Yahoo has begun to distribute an iPad magazine that illuminates the Internet company's ambitions and the chronic hiccups that have thrown its fate into doubt.
The free magazine, called Livestand, has intriguing potential because its software can be customized to pull a deep pool of content from Yahoo's website and other participating publishers to cater to each user's interests.
But the magazine didn't arrive until Wednesday, well behind Yahoo Inc.'s own timetable for the product and 19 months after Apple Inc. began selling the iPad.
Since its launch last year, the iPad has thrust tablet computers onto the cutting edge of both technology and media.
Yahoo is counting on Livestand to keep its brand and services relevant as more people embrace the iPad and other mobile devices to consume digital content. The company also hopes that the magazine's customization tools make it easier to determine what each reader likes so advertisers can target their messages at people mostly likely to buy their products.
Yet Yahoo's delays in seizing such opportunities have been a recurring problem during the past decade. A combination of hubris, bureaucracy and poor decision-making caused Yahoo to react too slowly to threats posed by Google Inc. in Internet search and Facebook in social networking. That has left Yahoo badly weakened in two key markets.
Those setbacks are the main reasons Yahoo has been mired in a financial funk during a five-year stretch that saw the company go through three different CEOs who were unable to engineer a turnaround. Yahoo's board has been reviewing whether to sell all or parts of the company since firing Silicon Valley veteran Carol Bartz as CEO nearly two months ago.
If Yahoo remains independent, Livestand may become a key piece of Yahoo's latest comeback attempt.
It represents Yahoo's first major step toward building products primarily aimed at mobile devices before adapting them for desktop computers.
Besides drawing upon Yahoo's own content, Livestand chooses material from ABC, Forbes magazine, Parenting magazine and an assortment of publications devoted to sports and hobbies. Publishers will be offered a chance to sell subscriptions through Livestand next year.
Livestand "is sort of a re-imagining of what Yahoo can be," Blake Irving, Yahoo's chief product officer, told reporters after he unveiled the magazine at the company's Sunnyvale headquarters.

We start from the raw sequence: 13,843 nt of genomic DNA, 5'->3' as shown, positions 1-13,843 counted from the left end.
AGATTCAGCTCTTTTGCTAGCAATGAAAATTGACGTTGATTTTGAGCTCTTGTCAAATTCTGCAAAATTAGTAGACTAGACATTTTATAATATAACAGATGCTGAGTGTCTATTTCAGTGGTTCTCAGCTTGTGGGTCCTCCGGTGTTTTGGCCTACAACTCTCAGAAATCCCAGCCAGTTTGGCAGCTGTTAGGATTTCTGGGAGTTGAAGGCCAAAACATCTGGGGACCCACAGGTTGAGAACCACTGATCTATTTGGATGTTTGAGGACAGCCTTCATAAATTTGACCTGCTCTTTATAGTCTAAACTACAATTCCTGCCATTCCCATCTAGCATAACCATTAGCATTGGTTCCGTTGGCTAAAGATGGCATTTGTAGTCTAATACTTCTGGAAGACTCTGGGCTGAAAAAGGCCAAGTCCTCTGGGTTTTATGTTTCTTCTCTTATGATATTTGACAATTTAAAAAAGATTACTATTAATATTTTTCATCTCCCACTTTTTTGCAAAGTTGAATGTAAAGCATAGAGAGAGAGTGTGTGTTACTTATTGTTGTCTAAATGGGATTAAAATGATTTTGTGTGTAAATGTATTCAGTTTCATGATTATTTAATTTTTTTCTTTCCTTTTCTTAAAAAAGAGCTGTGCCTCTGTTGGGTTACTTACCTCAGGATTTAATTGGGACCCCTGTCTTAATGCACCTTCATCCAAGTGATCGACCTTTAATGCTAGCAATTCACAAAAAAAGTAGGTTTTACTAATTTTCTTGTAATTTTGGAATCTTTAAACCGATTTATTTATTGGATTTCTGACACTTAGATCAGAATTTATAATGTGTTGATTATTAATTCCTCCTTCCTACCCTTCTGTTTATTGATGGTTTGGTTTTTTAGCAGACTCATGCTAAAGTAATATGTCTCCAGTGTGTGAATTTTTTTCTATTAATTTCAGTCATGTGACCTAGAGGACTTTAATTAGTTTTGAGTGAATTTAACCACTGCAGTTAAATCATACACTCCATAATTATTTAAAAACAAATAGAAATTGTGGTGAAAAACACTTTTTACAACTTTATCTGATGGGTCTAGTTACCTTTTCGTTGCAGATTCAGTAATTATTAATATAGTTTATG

The magazine's debut came nearly nine months after Yahoo offered its first preview of Livestand. At that time, Yahoo said it hoped the magazine would be available in iPad's app store by June.
But Irving said Yahoo needed more time to ensure that the technology provided a smooth experience for readers, publishers and advertisers.
While Yahoo fine-tuned its product, several other digital magazine applications have attracted millions of users. One of the most popular, Flipboard, was hailed by Apple as its "app of the year" for 2010.
In a Wednesday interview, Irving scoffed at the notion that Yahoo's offering was coming too late.
Although the iPad has been around for a while, he said only a small fraction of the 700 million who regularly visit Yahoo's website currently own a tablet computer. That will change, though, during the next few years, if analysts are right in their predictions that tablets will become must-have devices in most households and offices.
"The window is still wide open for tablets," Irving said. "We are still in the very early stages."
Yahoo expects to have Livestand ready when tablets running on Microsoft Corp.'s Windows 8 operating system are ready to be sold. Microsoft hasn't said when Windows 8 will ship, but most analysts believe it will happen during the next eight to 11 months.
Besides Livestand, Yahoo also introduced an iPad app for its email service and another app called IntoNow that recommends content based on what a user is watching on television. Yahoo got the IntoNow technology as part of an acquisition earlier this year.
Irving pointed to the new products as a sign that it's business as usual at Yahoo amid speculation that the company be sold or broken up.
"We still have dreams about what this company can be," he said.